A reverse mortgage is a type of mortgage in which a homeowner can borrow money against the value of his or her home, receiving funds in the form of a fixed monthly payment or a line of credit. No repayment of the mortgage (principal or interest), is required until the borrower dies, moves away permanently or sells the home. The transaction is structured so that the loan amount will not exceed the value of the home over the life of the loan.
Although this type of loan has been viewed with distrust by both the financial planning community and the media, demand has been increasing because it can provide a quick solution for people who are “house rich and cash poor,” especially senior citizens who need to supplement their retirement income or pay for long-term care. Before jumping in, however, it’s important to understand the basics, including how reverse mortgages work, how they are obtained and the risks involved.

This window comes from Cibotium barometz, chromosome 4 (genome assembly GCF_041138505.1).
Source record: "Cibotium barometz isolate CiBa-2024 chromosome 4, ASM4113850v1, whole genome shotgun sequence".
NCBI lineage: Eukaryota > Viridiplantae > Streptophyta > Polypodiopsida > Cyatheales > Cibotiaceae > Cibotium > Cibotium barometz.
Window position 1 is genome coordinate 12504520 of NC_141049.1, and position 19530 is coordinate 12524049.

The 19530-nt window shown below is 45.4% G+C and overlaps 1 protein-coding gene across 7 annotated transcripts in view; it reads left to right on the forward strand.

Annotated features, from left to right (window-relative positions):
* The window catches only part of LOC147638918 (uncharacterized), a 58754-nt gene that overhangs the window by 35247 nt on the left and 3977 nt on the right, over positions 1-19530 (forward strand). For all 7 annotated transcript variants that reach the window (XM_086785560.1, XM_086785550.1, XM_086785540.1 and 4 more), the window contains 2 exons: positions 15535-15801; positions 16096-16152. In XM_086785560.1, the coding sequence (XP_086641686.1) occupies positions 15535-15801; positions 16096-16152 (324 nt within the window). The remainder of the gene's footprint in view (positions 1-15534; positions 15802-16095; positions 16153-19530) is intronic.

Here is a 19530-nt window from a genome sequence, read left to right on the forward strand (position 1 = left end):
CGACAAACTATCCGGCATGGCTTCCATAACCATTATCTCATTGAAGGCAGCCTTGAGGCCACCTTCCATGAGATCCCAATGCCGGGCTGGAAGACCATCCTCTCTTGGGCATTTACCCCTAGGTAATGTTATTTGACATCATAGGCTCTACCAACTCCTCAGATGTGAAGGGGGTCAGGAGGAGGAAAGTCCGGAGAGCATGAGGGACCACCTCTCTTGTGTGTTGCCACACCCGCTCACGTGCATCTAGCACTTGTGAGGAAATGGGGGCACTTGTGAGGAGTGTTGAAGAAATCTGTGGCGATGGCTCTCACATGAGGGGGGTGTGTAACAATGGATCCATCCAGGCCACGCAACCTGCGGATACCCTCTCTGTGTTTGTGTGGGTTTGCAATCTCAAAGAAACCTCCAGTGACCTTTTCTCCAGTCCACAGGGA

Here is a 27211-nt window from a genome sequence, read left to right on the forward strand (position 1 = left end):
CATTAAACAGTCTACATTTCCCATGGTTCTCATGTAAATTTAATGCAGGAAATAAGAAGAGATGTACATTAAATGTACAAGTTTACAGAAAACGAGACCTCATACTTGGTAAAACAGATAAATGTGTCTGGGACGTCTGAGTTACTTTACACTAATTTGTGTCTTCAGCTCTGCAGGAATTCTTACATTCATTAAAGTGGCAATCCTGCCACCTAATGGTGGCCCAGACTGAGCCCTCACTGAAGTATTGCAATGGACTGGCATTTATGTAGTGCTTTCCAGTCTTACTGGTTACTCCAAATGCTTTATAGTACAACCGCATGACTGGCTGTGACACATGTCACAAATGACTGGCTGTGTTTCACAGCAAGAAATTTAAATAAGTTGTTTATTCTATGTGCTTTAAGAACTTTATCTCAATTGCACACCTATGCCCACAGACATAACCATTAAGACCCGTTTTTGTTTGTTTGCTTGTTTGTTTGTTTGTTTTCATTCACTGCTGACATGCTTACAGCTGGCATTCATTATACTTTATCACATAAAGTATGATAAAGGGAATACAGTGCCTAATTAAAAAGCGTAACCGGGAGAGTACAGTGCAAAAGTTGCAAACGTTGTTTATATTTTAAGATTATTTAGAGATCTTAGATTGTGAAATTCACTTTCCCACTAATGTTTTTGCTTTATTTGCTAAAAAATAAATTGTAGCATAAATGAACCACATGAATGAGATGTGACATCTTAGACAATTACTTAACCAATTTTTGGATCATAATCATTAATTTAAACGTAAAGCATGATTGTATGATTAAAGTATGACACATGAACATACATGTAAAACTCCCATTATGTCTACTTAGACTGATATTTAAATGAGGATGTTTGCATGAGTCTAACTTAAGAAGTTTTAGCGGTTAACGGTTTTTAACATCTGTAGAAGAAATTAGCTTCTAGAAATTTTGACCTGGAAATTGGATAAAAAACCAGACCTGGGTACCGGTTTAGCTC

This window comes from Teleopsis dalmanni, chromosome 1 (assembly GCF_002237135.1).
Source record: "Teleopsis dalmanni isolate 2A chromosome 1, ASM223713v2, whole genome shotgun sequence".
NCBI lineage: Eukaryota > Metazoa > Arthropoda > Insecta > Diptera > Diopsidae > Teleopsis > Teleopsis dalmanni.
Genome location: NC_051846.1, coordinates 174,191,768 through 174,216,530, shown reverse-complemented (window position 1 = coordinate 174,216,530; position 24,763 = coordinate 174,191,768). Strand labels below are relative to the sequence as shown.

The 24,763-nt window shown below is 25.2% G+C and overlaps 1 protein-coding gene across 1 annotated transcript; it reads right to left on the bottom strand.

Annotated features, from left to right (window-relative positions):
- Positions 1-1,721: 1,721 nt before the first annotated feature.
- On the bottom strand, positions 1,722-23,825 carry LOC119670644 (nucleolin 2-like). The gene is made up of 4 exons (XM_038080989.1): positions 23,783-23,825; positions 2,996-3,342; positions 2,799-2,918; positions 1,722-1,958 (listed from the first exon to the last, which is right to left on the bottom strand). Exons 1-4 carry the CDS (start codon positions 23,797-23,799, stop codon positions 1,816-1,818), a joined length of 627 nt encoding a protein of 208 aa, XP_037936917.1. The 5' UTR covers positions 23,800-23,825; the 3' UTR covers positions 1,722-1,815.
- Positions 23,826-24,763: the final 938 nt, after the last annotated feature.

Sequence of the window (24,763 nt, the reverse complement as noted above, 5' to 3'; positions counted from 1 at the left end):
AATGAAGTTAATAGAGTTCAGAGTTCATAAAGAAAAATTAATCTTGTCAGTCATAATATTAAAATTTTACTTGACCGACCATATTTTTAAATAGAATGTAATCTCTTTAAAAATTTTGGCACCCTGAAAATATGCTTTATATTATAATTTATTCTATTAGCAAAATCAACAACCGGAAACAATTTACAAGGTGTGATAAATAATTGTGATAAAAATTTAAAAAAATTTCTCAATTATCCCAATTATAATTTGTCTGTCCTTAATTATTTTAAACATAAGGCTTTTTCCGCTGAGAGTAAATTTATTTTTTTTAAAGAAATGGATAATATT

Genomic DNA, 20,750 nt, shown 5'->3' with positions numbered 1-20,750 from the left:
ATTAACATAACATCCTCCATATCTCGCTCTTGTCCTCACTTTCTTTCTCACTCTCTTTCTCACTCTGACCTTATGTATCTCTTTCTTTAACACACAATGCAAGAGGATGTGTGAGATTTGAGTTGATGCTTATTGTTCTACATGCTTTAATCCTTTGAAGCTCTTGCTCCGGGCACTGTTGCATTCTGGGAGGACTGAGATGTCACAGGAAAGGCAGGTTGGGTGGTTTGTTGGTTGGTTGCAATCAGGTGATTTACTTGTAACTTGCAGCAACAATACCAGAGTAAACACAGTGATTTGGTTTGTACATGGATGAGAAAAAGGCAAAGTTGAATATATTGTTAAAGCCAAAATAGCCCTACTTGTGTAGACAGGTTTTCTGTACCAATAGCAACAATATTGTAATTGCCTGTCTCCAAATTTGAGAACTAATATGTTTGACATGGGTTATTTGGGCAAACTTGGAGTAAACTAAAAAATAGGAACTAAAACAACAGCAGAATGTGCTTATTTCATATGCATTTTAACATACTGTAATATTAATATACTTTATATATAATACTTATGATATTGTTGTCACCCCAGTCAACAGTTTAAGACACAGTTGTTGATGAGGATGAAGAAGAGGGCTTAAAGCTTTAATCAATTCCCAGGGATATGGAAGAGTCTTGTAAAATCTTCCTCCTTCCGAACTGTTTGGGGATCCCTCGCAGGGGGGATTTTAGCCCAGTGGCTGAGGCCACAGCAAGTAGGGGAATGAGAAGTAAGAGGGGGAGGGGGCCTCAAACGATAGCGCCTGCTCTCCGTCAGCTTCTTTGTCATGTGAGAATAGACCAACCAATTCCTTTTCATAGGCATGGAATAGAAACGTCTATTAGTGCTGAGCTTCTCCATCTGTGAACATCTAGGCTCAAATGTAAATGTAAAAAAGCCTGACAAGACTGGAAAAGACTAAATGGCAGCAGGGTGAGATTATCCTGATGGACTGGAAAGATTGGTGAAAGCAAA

In 2012, The Consumer Financial Protection Bureau prepared for Congress a detailed report on reverse mortgages. Although lengthy, the report is a MUST READ if you or a loved one is thinking of pursuing a reverse mortgage.
The report can be accessed here: CFPB Report on Reverse Mortgages